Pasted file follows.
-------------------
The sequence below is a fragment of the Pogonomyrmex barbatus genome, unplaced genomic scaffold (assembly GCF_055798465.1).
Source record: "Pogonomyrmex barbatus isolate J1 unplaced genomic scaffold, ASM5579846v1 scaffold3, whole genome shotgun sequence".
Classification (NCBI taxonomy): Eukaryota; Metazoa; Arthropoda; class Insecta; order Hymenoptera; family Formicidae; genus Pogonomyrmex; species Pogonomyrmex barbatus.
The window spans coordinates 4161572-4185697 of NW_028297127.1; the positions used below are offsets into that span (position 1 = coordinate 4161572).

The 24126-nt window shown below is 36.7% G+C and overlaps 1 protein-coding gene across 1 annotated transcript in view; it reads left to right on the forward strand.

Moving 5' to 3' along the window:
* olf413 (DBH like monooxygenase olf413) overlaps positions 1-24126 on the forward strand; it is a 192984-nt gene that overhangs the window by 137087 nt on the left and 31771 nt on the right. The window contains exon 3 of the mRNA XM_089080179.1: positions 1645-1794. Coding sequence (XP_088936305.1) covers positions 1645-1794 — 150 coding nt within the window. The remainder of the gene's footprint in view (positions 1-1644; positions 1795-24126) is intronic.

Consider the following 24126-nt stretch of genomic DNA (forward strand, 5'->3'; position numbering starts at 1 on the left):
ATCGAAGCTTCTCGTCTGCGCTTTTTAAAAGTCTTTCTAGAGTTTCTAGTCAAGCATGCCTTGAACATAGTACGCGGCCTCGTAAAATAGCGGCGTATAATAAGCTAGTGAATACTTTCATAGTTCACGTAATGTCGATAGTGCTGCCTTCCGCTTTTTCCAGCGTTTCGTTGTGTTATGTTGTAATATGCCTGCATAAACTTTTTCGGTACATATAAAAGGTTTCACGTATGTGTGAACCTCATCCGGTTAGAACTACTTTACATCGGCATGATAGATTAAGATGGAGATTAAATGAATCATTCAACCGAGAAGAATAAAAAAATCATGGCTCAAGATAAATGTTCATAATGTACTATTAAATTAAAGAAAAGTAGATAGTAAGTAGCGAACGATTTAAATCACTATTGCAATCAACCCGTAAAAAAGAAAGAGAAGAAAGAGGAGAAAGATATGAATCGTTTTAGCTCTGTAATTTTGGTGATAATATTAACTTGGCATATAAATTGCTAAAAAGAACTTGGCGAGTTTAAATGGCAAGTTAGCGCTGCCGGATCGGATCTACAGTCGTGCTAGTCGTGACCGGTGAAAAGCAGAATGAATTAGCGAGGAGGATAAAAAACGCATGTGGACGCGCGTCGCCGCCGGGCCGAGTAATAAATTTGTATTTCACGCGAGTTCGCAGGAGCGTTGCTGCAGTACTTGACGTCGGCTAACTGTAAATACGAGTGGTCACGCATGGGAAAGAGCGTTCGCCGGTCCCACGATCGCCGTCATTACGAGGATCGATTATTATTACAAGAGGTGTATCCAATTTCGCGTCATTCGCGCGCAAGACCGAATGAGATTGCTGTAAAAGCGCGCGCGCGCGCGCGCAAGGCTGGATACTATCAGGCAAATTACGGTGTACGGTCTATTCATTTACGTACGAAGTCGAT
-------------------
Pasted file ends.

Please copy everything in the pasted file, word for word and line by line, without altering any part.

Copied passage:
The sequence below is a fragment of the Pogonomyrmex barbatus genome, unplaced genomic scaffold (assembly GCF_055798465.1).
Source record: "Pogonomyrmex barbatus isolate J1 unplaced genomic scaffold, ASM5579846v1 scaffold3, whole genome shotgun sequence".
Classification (NCBI taxonomy): Eukaryota; Metazoa; Arthropoda; class Insecta; order Hymenoptera; family Formicidae; genus Pogonomyrmex; species Pogonomyrmex barbatus.
The window spans coordinates 4161572-4185697 of NW_028297127.1; the positions used below are offsets into that span (position 1 = coordinate 4161572).

The 24126-nt window shown below is 36.7% G+C and overlaps 1 protein-coding gene across 1 annotated transcript in view; it reads left to right on the forward strand.

Moving 5' to 3' along the window:
* olf413 (DBH like monooxygenase olf413) overlaps positions 1-24126 on the forward strand; it is a 192984-nt gene that overhangs the window by 137087 nt on the left and 31771 nt on the right. The window contains exon 3 of the mRNA XM_089080179.1: positions 1645-1794. Coding sequence (XP_088936305.1) covers positions 1645-1794 — 150 coding nt within the window. The remainder of the gene's footprint in view (positions 1-1644; positions 1795-24126) is intronic.

Consider the following 24126-nt stretch of genomic DNA (forward strand, 5'->3'; position numbering starts at 1 on the left):
ATCGAAGCTTCTCGTCTGCGCTTTTTAAAAGTCTTTCTAGAGTTTCTAGTCAAGCATGCCTTGAACATAGTACGCGGCCTCGTAAAATAGCGGCGTATAATAAGCTAGTGAATACTTTCATAGTTCACGTAATGTCGATAGTGCTGCCTTCCGCTTTTTCCAGCGTTTCGTTGTGTTATGTTGTAATATGCCTGCATAAACTTTTTCGGTACATATAAAAGGTTTCACGTATGTGTGAACCTCATCCGGTTAGAACTACTTTACATCGGCATGATAGATTAAGATGGAGATTAAATGAATCATTCAACCGAGAAGAATAAAAAAATCATGGCTCAAGATAAATGTTCATAATGTACTATTAAATTAAAGAAAAGTAGATAGTAAGTAGCGAACGATTTAAATCACTATTGCAATCAACCCGTAAAAAAGAAAGAGAAGAAAGAGGAGAAAGATATGAATCGTTTTAGCTCTGTAATTTTGGTGATAATATTAACTTGGCATATAAATTGCTAAAAAGAACTTGGCGAGTTTAAATGGCAAGTTAGCGCTGCCGGATCGGATCTACAGTCGTGCTAGTCGTGACCGGTGAAAAGCAGAATGAATTAGCGAGGAGGATAAAAAACGCATGTGGACGCGCGTCGCCGCCGGGCCGAGTAATAAATTTGTATTTCACGCGAGTTCGCAGGAGCGTTGCTGCAGTACTTGACGTCGGCTAACTGTAAATACGAGTGGTCACGCATGGGAAAGAGCGTTCGCCGGTCCCACGATCGCCGTCATTACGAGGATCGATTATTATTACAAGAGGTGTATCCAATTTCGCGTCATTCGCGCGCAAGACCGAATGAGATTGCTGTAAAAGCGCGCGCGCGCGCGCGCAAGGCTGGATACTATCAGGCAAATTACGGTGTACGGTCTATTCATTTACGTACGAAGTCGAT